As a longtime Rutgers PTL and union advocate, I am very appreciative of the recent gains won by our leadership team. Although we know we have more work to do, we also know that we are poised to make even bigger strides in the near future. Longer appointments and health care are on our agenda and we have a considered, purposeful plan to accomplish these future gains.
Rutgers has played a significant role in my career. I received my doctorate in criminal justice from Rutgers University in 2011, my M.A. from Rutgers School of Criminal Justice (2004) and an M.P.A.P. from the Bloustein School of Planning and Policy (2004). I have been teaching as a PTL in the Rutgers School of Criminal Justice since 2005. I am a full-time, associate professor at Saint Peter’s University, where I recently earned tenure and promotion, but I believe that I still need to fight for PTLs at Rutgers. What is most important is that I have taught in a few schools around the New York metropolitan area and have experienced what works with part-time faculty and what does not. To the student, there is most often no difference and that is crucial for all of us to understand.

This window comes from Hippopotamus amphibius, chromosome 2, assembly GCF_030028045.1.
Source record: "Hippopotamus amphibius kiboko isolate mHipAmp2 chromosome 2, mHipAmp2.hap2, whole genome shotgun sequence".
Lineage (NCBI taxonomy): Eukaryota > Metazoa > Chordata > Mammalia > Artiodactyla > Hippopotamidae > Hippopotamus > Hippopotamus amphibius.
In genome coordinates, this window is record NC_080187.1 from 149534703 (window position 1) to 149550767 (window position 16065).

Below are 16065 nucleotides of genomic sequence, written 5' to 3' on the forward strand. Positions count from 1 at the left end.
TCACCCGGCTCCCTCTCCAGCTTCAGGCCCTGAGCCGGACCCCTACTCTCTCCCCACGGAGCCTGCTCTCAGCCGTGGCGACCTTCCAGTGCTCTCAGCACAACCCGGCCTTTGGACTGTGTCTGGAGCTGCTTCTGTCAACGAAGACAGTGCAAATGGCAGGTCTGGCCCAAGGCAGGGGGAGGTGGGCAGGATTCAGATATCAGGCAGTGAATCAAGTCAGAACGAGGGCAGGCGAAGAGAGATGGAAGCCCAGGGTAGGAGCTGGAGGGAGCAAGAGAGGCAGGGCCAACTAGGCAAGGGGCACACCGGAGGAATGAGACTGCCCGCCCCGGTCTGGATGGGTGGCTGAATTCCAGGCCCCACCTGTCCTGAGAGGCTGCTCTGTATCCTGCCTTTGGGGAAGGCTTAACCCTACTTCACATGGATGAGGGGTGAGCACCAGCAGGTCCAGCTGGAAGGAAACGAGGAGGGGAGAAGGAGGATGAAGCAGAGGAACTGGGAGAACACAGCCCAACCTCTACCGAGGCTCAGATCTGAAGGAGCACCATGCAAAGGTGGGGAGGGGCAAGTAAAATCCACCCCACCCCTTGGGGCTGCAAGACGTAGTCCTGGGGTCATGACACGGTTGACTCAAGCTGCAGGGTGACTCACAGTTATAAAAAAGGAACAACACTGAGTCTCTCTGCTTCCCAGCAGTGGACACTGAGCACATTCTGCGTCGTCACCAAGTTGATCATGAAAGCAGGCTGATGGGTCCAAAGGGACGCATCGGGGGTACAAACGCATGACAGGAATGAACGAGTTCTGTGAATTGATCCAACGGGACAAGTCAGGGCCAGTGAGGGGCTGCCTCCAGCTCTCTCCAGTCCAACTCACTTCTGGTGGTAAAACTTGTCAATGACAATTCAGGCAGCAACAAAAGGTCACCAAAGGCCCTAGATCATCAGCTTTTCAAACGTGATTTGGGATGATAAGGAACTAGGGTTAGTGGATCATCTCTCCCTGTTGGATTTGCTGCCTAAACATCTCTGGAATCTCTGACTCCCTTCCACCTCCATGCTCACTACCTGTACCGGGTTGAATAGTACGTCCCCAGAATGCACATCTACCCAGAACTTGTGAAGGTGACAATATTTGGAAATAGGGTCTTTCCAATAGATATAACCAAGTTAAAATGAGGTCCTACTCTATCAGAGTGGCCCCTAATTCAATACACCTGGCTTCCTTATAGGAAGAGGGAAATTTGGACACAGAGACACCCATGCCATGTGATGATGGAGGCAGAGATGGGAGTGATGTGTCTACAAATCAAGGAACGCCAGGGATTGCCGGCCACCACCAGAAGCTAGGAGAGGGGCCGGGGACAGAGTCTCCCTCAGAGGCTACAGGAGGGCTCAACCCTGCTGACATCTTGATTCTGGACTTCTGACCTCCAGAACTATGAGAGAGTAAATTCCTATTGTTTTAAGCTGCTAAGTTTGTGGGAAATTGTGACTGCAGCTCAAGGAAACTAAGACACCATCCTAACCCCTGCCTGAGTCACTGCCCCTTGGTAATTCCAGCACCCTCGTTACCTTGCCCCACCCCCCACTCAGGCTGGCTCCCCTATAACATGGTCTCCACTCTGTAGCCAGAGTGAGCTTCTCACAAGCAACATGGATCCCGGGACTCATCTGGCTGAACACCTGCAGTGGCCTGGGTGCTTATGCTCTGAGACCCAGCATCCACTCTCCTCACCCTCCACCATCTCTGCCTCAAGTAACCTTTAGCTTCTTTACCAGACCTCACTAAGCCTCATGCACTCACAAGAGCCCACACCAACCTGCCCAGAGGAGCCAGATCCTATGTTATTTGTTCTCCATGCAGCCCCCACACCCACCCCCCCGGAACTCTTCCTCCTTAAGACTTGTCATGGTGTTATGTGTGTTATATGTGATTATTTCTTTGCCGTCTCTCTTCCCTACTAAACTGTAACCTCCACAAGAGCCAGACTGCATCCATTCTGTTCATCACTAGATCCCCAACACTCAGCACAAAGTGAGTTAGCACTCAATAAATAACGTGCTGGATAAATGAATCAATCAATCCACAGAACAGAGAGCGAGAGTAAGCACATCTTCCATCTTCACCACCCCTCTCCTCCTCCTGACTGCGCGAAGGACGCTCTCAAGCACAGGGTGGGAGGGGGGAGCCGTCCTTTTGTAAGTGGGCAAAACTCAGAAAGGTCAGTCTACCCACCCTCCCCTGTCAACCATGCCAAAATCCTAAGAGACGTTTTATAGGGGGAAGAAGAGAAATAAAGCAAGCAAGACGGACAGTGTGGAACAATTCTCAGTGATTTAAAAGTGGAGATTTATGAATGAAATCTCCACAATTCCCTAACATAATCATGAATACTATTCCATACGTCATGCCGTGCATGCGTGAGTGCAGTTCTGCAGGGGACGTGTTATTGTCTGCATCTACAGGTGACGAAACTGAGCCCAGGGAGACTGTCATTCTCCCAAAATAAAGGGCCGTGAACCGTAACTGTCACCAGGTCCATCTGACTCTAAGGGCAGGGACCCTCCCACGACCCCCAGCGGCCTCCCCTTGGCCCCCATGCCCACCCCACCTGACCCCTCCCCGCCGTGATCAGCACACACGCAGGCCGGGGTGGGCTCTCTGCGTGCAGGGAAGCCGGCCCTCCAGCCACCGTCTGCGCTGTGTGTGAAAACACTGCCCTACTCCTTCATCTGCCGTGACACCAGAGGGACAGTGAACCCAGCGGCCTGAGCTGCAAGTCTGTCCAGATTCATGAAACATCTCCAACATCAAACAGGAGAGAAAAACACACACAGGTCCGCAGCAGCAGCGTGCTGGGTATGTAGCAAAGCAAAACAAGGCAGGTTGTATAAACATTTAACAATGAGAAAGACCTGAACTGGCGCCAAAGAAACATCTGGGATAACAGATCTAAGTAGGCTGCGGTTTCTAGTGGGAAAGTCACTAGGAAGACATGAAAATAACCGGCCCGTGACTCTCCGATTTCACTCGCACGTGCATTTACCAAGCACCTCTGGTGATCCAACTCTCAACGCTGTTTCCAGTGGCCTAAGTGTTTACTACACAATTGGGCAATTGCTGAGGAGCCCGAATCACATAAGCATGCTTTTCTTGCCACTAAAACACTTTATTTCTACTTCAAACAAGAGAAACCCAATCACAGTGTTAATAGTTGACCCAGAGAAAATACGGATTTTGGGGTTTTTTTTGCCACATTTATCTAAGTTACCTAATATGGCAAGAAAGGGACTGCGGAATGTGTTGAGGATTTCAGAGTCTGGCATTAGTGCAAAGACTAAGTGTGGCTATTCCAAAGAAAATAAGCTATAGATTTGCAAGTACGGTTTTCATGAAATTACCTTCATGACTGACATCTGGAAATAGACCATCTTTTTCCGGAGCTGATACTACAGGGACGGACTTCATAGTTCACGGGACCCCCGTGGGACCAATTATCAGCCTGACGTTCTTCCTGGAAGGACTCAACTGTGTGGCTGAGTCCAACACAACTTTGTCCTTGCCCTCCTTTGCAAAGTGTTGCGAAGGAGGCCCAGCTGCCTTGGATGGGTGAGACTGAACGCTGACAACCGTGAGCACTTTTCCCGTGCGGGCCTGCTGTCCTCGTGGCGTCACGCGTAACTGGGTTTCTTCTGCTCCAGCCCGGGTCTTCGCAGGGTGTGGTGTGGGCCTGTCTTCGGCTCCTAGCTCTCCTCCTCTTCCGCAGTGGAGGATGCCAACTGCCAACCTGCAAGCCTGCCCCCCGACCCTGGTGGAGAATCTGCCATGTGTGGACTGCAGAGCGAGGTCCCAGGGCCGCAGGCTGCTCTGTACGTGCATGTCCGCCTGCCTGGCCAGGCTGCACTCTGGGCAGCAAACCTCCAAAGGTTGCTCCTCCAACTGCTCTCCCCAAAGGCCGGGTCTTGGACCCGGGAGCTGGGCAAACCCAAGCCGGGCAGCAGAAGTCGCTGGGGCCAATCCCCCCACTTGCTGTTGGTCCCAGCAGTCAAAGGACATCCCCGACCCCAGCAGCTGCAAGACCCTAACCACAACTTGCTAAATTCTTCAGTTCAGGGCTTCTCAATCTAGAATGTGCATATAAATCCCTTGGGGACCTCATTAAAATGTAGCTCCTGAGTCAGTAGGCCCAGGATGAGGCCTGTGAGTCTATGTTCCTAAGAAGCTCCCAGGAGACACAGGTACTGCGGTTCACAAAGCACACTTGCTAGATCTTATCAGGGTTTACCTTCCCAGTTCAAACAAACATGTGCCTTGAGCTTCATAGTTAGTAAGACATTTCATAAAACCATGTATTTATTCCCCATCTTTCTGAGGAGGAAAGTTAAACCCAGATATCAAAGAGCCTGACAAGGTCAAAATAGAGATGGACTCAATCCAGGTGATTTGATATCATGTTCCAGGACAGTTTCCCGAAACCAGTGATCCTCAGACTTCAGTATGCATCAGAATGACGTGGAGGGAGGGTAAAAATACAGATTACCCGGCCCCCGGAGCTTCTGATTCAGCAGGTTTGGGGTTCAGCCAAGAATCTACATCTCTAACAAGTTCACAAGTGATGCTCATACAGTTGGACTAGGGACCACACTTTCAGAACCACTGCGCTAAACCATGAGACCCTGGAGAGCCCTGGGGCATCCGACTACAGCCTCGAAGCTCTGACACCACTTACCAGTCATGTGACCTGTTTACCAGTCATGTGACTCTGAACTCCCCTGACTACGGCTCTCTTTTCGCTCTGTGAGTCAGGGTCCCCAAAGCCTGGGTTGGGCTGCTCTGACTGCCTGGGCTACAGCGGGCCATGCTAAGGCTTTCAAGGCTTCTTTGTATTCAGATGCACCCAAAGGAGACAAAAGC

My research focuses on sports and domestic violence, police and the media, and crimes against wildlife. I have also worked as a television journalist and actress, most recently appearing in The Following, with Kevin Bacon. Last fall, I founded a non-profit organization that assists women in need called the LINDA Organization. Rutgers students have been generous contributors to these women who have been adversely impacted by the criminal justice system. This is just one indication of how involved our students are, regardless of the employment status of their professors.
I have seen at other institutions, at Saint Peter’s University, for example, how part-time faculty are integrated into the department as part of the system. This provides for a united front for the students who cannot readily discern who is full or who is part-time; they only know that we are the providers of their education, in its entirety and that includes inside and outside the classroom. If part-time faculty are already providing this (such as letters of recommendation, help with looking for internships, etc.), why not 1) acknowledge their contribution 2) compensate part-time faculty for this contribution, and 3) include them in all updates and opportunities for students as the school year progresses? The rewards of such a united educational front are potentially enormous.